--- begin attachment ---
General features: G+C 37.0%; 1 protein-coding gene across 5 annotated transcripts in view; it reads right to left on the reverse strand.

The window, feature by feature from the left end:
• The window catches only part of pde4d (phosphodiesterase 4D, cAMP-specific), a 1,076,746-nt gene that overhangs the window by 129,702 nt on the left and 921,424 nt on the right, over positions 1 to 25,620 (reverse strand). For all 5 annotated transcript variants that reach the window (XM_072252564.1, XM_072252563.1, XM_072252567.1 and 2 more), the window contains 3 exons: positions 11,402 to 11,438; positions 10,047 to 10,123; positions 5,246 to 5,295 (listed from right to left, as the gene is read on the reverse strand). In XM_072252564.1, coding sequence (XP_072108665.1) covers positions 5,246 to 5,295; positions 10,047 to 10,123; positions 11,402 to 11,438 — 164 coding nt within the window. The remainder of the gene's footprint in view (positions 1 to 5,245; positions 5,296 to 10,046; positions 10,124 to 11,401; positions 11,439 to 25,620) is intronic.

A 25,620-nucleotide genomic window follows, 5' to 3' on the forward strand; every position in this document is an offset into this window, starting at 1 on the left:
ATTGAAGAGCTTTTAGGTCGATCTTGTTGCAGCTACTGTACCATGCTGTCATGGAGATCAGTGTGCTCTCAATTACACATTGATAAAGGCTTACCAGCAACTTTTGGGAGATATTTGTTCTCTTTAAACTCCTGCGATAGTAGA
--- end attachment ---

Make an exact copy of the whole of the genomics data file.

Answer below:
General features: G+C 37.0%; 1 protein-coding gene across 5 annotated transcripts in view; it reads right to left on the reverse strand.

The window, feature by feature from the left end:
• The window catches only part of pde4d (phosphodiesterase 4D, cAMP-specific), a 1,076,746-nt gene that overhangs the window by 129,702 nt on the left and 921,424 nt on the right, over positions 1 to 25,620 (reverse strand). For all 5 annotated transcript variants that reach the window (XM_072252564.1, XM_072252563.1, XM_072252567.1 and 2 more), the window contains 3 exons: positions 11,402 to 11,438; positions 10,047 to 10,123; positions 5,246 to 5,295 (listed from right to left, as the gene is read on the reverse strand). In XM_072252564.1, coding sequence (XP_072108665.1) covers positions 5,246 to 5,295; positions 10,047 to 10,123; positions 11,402 to 11,438 — 164 coding nt within the window. The remainder of the gene's footprint in view (positions 1 to 5,245; positions 5,296 to 10,046; positions 10,124 to 11,401; positions 11,439 to 25,620) is intronic.

A 25,620-nucleotide genomic window follows, 5' to 3' on the forward strand; every position in this document is an offset into this window, starting at 1 on the left:
ATTGAAGAGCTTTTAGGTCGATCTTGTTGCAGCTACTGTACCATGCTGTCATGGAGATCAGTGTGCTCTCAATTACACATTGATAAAGGCTTACCAGCAACTTTTGGGAGATATTTGTTCTCTTTAAACTCCTGCGATAGTAGA